The Many Different Types of Tiles & When to Use Each

Different Types of Tiles

Powerful designs start with one simple choice: your tile. Not every tile can be used for the same application.

For instance, you can't use very polished tiles around wet environments because they would be slippery when wet. You can't go with thin ceramic wall tiles on the floor, simply because wall tiles aren't thick enough to support the stress of constant traffic. They would chip and wear prematurely.

There are many different types of tiles out there, and by understanding how they differ and where they can be used, you will end up creating a design that is not only beautiful, but that wells wear with time.

Here is a short list of potential stone tiles you might want to consider in your next home or business remodel.

#1 Travertine

Travertine is a very porous stone that was used in ancient Roman baths because the porosity made it naturally slip-resistant. The natural porosity creates pits and cracks which give the stone a big personality. It can come in shades from white and tan to darker browns. It is used mostly on walkways, around pools, in bathrooms, or anywhere you are looking for a slip-resistant surface with a lot of character. Here are three tiles that show the color range possible and the degree of design character obtainable with this stone.

#2 Marble 

Marble has been the luxurious choice for ages. It is far more absorbent of liquids and less forgiving of stains than other stones. That's why you can seal, polish, and hone tiles or get them with a tumbled or brushed finish. The type of finish determines how well it protects against spills or hides them. Marble does take a lot more maintenance in the bathroom and kitchen, where liquid spills are more prevalent, but the glorious color choices and character of the stone, with large or small veins available, make it highly sought after as a design material. These three tiles show how you can get marble tiles with very tiny veins, large veins, and even in blue and other interesting colors.

#3 Onyx

This is a fragile stone, compared to other stone tiles but has a large allure because of the way the light plays against it, almost making it seem to glow. In addition, it has veins, similar to marble, and the translucent property of the stone makes the calciferous veins stand out more. Since the stone is quite fragile, stone masons use it with background meshes to strengthen it. It is fine to use with light traffic areas on floors, but would not be suitable for heavy traffic. It excels on countertops with overhead lighting to show off the many intricacies of this delicate stone. Here are three different onyx tiles to showcase the potential for your next project.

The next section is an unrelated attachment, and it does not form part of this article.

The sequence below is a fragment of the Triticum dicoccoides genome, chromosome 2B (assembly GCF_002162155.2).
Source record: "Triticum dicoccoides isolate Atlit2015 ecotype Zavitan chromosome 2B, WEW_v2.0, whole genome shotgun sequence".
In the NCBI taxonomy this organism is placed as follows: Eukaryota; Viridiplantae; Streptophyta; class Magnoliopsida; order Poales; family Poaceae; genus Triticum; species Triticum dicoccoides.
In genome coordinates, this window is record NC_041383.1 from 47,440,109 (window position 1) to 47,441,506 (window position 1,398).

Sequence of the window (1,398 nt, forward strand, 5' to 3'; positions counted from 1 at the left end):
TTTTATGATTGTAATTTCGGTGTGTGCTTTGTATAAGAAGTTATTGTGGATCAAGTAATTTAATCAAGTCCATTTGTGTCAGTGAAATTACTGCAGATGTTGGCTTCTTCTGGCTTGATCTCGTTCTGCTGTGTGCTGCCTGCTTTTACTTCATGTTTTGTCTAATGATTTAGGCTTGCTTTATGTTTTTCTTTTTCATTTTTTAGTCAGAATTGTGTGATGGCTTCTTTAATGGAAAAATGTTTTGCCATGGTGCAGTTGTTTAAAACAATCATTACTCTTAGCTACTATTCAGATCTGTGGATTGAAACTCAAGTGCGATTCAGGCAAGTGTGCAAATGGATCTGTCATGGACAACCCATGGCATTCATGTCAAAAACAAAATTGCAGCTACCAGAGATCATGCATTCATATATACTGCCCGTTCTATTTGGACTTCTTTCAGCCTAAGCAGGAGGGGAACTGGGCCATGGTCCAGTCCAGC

#4 Other Stone Tiles

There are other types of stone tiles: Slate, ledger, limestone, cobbled stone, and pebbles. These tend to have highly textured surfaces in a natural tile. However, they can be polished and honed and come in different finishes. Use them in their natural state when you want a more rustic look. Just be aware that the textural quality can be fragile when bumped or hit. Hone them down into more reflective surfaces when you want a more Zen-like appeal. You can get them in black, reds, or natural browns and pale yellows. Here is an example of a honed slate tile bathroom in the final design. Compare that to the ledger stone design where the stone was kept in its natural state to highlight the textural relief.

#5 Mosaic Tiles

Mosaic tiles come in traditional and trendier designs already built-in to the tile. If you want a custom design without having to be an artist, this is the way to go. You just pick the design of your choice and let the stonemasons put it all together. They are perfect for spaces when you want to make a big design impression without too much effort on your part. They can make use of ceramics or stone. When made with marble, they can provide highly durable surfaces perfect for intricate designs that can withstand a lot of heavy foot traffic and wear and tear. Here are three tiles, one a waterjet tile, a Jell tile in the Curv colleciton, a basketweave tile made of Carrara marble, and a brick mosaic tile.

A World of Tiles and Possible Usages

As can be seen from this limited list I've developed, there is a world of tiles out there that have numerous design and functional applications. You have to remember that just because a tile is stone does not mean it is suitable for heavy foot traffic. Some fragile stones like onyx are more suitable to countertops than floors. Other types of stone tiles are desirable because of their high textural relief in their natural state, like ledger stone or cobbled stone, or even travertine. Whereas travertine surface pits and porosity make it ideal for wet surfaces, the same is not true of cobbled stone, that grows more slippery when wet. Yet, if you want a particular look, often highly textured stone is ideal for feature walls. However, when it comes to ease of design and endurance, nothing beats marble and stone mosaics.

If you're wondering what types of tile might work with your next remodel, keep this list handy and figure out whether your tile needs to withstand a lot of wear and tear or whether it can be more fragile. Assess the usage of the space and try to match it with the different types of stone available taking into account the overall look and feel as well.

About the Author

Nelson Londono founded Artsaics in 1998 after learning the ins and outs of designing custom artistic tiles and stone mosaics. The New York-based surfacing company specializes in producing stunning artistic tiles & stone designs with fine natural stone from around the world. Nelson and his team's passion lies in working with their hands, heads and hearts to make each and every space a unique reflection of self expression. You can learn more about Artsaics here.